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  6. Meaning and Racial Slurs: Derogatory Epithets and the Semantics/Pragmatics Interface.Joseph A. Hedger - forthcoming - Language and Communication.
    The semantics of racial slurs has recently become a locus of debate amongst philosophers. While everyone agrees that slurs are offensive, there is disagreement about the linguistic mechanism responsible for this offensiveness. This paper places the debate about racial slurs into the context of a larger issue concerning the interface between semantics and pragmatics, and argues that even on minimalist assumptions, the offensiveness of slur words is more plausibly due to their semantic content rather than any pragmatic mechanism. Finally, I (...)
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  7. On the Nature of the Lexicon: The Status of Rich Lexical Meanings.Lotte Hogeweg & Agustin Vicente - forthcoming - Journal of Linguistics.
    The main goal of this paper is to show that there are many phenomena that pertain to the construction of truth-conditional compounds that follow characteristic patterns, and whose explanation requires appealing to knowledge structures organized in specific ways. We review a number of phenomena, ranging from non-homogenous modification and privative modification to polysemy and co-predication that indicate that knowledge structures do play a role in obtaining truth-conditions. After that, we show that several extant accounts that invoke rich lexical meanings to (...)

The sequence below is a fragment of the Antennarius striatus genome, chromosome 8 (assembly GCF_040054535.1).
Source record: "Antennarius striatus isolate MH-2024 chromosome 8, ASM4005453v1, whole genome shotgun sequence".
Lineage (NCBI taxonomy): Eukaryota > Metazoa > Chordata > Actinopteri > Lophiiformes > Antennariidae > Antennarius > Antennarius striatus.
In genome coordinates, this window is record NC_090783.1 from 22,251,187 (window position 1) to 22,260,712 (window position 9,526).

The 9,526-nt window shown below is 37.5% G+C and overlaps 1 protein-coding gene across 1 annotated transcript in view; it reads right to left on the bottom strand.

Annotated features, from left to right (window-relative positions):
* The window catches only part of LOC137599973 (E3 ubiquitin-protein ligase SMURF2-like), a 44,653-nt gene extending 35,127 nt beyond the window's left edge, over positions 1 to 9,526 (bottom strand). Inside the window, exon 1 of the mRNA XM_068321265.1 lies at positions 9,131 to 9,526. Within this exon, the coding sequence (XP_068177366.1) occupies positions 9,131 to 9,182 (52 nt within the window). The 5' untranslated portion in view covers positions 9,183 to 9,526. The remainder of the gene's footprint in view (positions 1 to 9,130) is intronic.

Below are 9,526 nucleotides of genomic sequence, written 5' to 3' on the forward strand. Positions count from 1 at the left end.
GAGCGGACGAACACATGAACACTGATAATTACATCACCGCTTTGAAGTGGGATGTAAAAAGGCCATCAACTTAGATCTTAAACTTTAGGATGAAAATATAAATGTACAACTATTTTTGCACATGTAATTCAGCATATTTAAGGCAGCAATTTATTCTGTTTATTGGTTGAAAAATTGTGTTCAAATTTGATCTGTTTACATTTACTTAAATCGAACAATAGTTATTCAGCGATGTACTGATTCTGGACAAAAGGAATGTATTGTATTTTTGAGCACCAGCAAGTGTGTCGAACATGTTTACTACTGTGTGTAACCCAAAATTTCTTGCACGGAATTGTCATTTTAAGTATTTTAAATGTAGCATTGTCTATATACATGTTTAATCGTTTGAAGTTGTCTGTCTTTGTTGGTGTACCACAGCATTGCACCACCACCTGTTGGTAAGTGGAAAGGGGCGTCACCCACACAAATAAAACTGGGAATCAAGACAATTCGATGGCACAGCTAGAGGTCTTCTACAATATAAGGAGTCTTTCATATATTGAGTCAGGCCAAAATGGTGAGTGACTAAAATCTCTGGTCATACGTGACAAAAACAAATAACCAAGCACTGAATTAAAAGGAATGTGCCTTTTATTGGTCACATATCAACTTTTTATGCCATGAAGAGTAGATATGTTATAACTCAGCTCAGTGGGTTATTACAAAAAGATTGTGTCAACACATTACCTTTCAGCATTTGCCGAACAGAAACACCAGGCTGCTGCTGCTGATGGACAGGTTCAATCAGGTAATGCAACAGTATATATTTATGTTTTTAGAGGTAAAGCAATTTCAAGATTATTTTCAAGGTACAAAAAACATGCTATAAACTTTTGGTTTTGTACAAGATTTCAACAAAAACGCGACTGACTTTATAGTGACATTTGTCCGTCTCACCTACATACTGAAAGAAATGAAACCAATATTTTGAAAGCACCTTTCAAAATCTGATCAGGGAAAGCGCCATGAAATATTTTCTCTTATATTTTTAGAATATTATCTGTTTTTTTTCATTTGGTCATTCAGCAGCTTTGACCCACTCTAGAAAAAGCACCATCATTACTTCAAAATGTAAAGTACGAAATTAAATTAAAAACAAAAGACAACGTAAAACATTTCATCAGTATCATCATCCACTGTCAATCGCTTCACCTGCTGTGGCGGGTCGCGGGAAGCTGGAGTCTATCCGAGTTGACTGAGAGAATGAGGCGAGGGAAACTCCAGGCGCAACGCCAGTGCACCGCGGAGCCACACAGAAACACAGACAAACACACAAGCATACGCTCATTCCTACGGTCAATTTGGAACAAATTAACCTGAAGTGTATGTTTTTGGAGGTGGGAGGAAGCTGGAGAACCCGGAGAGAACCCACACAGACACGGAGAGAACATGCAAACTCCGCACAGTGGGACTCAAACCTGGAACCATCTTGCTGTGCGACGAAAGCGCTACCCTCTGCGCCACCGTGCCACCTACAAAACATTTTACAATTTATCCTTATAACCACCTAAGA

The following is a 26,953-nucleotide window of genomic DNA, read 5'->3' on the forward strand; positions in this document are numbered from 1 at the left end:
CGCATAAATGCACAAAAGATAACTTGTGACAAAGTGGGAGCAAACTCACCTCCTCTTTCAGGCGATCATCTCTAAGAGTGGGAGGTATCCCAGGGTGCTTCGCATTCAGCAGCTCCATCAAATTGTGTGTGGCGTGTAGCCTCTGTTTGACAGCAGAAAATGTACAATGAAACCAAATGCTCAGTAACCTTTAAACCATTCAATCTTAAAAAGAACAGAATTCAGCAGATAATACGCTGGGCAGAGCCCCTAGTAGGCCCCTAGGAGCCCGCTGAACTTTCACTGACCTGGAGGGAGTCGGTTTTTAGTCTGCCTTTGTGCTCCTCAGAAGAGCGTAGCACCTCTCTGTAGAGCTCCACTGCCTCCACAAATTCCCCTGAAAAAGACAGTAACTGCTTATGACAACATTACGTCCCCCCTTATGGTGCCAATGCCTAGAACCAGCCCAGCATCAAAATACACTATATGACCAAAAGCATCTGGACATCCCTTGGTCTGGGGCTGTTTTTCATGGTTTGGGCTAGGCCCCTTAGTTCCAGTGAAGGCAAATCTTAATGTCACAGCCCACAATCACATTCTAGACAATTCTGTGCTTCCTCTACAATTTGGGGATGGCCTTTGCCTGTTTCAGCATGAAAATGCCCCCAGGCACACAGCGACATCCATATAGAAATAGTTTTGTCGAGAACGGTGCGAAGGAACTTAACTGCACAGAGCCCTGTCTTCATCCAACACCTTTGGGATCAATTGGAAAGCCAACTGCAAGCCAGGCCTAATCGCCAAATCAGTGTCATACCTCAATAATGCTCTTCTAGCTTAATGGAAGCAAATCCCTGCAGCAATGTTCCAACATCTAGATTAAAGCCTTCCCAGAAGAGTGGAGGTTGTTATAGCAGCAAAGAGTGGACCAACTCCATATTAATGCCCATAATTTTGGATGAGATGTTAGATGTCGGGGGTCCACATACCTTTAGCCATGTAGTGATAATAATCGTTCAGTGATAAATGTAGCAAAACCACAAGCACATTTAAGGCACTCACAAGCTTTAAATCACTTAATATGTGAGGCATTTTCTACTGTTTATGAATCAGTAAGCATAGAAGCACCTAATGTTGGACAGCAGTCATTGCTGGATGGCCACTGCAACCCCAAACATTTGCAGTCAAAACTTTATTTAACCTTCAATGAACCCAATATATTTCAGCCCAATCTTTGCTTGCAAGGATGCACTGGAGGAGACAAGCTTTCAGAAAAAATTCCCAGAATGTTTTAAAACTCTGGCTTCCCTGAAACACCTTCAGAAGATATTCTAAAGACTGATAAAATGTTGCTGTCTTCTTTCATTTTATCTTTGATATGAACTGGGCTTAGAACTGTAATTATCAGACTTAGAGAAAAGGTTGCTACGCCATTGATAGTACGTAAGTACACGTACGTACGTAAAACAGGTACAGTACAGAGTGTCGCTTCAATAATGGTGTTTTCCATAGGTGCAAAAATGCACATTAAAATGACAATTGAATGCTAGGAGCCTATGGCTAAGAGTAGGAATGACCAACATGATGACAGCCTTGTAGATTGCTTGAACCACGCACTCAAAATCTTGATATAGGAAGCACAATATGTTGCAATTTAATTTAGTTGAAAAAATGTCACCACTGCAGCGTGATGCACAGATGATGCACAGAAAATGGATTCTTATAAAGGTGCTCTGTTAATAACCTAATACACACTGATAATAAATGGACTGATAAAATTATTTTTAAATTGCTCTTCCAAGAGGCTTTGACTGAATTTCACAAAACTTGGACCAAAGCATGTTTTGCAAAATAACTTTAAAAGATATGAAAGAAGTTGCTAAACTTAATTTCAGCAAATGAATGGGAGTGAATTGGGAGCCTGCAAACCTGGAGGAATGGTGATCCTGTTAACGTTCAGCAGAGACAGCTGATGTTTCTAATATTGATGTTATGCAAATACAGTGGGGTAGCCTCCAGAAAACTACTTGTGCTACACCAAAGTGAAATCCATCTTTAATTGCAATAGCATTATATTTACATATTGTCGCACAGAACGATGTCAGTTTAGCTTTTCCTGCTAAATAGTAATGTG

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  8. Philosophy of Language: The Key Thinkers.B. Lee (ed.) - forthcoming - Continuum.
  9. How to Have a Metalinguistic Dispute.Poppy Mankowitz - forthcoming - Synthese:1-20.
    There has been recent interest in the idea that speakers who appear to be having a verbal dispute may in fact be engaged in a metalinguistic negotiation: they are communicating information about how they believe an expression should be used. For example, individuals involved in a dispute about whether a racehorse is an athlete might be communicating their diverging views about how ‘athlete’ should be used. While many have argued that metalinguistic negotiation is a pervasive feature of philosophical and everyday (...)
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  10. Pejoratives & Oughts.Teresa Marques - forthcoming - Philosophia:1-17.